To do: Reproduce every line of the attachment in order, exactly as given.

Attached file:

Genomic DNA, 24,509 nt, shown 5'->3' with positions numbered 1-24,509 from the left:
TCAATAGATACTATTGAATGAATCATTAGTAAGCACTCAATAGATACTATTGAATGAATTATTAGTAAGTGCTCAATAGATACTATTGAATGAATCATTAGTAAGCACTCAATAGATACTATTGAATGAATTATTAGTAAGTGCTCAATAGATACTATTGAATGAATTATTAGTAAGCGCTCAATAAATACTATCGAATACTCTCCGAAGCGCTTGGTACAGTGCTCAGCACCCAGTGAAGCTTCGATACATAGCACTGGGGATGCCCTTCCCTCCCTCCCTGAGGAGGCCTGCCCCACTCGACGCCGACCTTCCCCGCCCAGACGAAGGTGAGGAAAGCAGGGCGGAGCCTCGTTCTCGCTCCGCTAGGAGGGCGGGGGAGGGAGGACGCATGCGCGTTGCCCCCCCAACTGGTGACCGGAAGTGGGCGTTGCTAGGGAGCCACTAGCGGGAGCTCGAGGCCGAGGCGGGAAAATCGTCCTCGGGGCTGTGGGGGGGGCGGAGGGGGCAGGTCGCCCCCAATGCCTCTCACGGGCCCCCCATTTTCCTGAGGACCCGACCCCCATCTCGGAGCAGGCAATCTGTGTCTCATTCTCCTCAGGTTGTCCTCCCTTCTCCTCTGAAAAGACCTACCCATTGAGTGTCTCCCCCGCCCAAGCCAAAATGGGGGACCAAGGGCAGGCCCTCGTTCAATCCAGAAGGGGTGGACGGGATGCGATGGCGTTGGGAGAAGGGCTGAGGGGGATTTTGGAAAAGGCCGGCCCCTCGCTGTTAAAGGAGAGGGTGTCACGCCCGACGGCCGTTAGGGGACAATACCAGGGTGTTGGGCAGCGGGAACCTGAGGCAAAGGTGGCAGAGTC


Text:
Genomic DNA, 24,509 nt, shown 5'->3' with positions numbered 1-24,509 from the left:
TCAATAGATACTATTGAATGAATCATTAGTAAGCACTCAATAGATACTATTGAATGAATTATTAGTAAGTGCTCAATAGATACTATTGAATGAATCATTAGTAAGCACTCAATAGATACTATTGAATGAATTATTAGTAAGTGCTCAATAGATACTATTGAATGAATTATTAGTAAGCGCTCAATAAATACTATCGAATACTCTCCGAAGCGCTTGGTACAGTGCTCAGCACCCAGTGAAGCTTCGATACATAGCACTGGGGATGCCCTTCCCTCCCTCCCTGAGGAGGCCTGCCCCACTCGACGCCGACCTTCCCCGCCCAGACGAAGGTGAGGAAAGCAGGGCGGAGCCTCGTTCTCGCTCCGCTAGGAGGGCGGGGGAGGGAGGACGCATGCGCGTTGCCCCCCCAACTGGTGACCGGAAGTGGGCGTTGCTAGGGAGCCACTAGCGGGAGCTCGAGGCCGAGGCGGGAAAATCGTCCTCGGGGCTGTGGGGGGGGCGGAGGGGGCAGGTCGCCCCCAATGCCTCTCACGGGCCCCCCATTTTCCTGAGGACCCGACCCCCATCTCGGAGCAGGCAATCTGTGTCTCATTCTCCTCAGGTTGTCCTCCCTTCTCCTCTGAAAAGACCTACCCATTGAGTGTCTCCCCCGCCCAAGCCAAAATGGGGGACCAAGGGCAGGCCCTCGTTCAATCCAGAAGGGGTGGACGGGATGCGATGGCGTTGGGAGAAGGGCTGAGGGGGATTTTGGAAAAGGCCGGCCCCTCGCTGTTAAAGGAGAGGGTGTCACGCCCGACGGCCGTTAGGGGACAATACCAGGGTGTTGGGCAGCGGGAACCTGAGGCAAAGGTGGCAGAGTC